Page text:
Law cracks down on illegal pot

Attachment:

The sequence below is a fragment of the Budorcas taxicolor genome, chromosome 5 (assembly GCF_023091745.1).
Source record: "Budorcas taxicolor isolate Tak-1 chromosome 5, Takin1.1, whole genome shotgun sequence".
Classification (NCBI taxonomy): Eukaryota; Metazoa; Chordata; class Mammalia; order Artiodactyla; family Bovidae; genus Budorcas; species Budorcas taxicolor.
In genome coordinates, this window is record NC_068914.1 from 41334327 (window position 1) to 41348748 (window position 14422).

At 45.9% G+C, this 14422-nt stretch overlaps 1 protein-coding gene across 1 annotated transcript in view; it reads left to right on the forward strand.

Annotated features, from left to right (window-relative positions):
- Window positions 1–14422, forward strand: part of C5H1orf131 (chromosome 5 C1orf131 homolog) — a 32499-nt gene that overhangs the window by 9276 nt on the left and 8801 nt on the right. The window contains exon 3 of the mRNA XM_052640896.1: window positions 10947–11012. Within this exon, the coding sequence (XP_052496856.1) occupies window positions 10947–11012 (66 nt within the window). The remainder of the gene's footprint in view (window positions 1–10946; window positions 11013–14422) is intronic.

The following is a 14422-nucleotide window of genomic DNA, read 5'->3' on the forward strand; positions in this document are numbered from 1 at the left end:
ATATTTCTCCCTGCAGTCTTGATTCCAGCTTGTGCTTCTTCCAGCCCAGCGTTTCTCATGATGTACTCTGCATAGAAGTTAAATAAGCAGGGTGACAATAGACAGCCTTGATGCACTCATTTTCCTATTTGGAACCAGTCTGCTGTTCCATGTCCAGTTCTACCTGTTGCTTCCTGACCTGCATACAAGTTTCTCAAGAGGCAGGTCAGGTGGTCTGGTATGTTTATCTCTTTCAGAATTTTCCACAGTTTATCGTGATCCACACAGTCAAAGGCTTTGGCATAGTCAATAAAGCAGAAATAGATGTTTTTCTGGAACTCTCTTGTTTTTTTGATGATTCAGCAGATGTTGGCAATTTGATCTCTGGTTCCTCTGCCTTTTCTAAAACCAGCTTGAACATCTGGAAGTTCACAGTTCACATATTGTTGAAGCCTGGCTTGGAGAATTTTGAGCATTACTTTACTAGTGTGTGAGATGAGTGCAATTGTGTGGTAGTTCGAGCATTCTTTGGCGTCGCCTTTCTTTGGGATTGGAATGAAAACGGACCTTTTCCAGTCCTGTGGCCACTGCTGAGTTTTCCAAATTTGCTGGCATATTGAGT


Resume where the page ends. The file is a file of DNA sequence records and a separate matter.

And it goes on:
U.S. Forest Service law enforcement officers and special agents, working in conjunction with multiple federal, state,and local agencies, removed more than 300 marijuana plants with a potential street value of nearly $1 million from within the exterior boundaries of the Green Mountain National Forest during the 2007 growing season. Protecting public safety and natural resources on the Green Mountain National Forest are our priorities and growing illegal drugs is not acceptable, especially on public lands where we manage complex ecosystems for clean water, said Green Mountain National Forest Supervisor Meg Mitchell. Drug cultivation on National Forest System lands causes significant damage to natural vegetation and degradation of water quality through the illegal clearing of vegetated areas and the introduction of large amounts of fertilizers, pesticides and other chemicals into wetlands and waterways. The manufacturing of marijuana and other drugs on public lands can result in lengthy prison sentences, high fines and property forfeiture. Federal drug charges are pending as the investigations continue.

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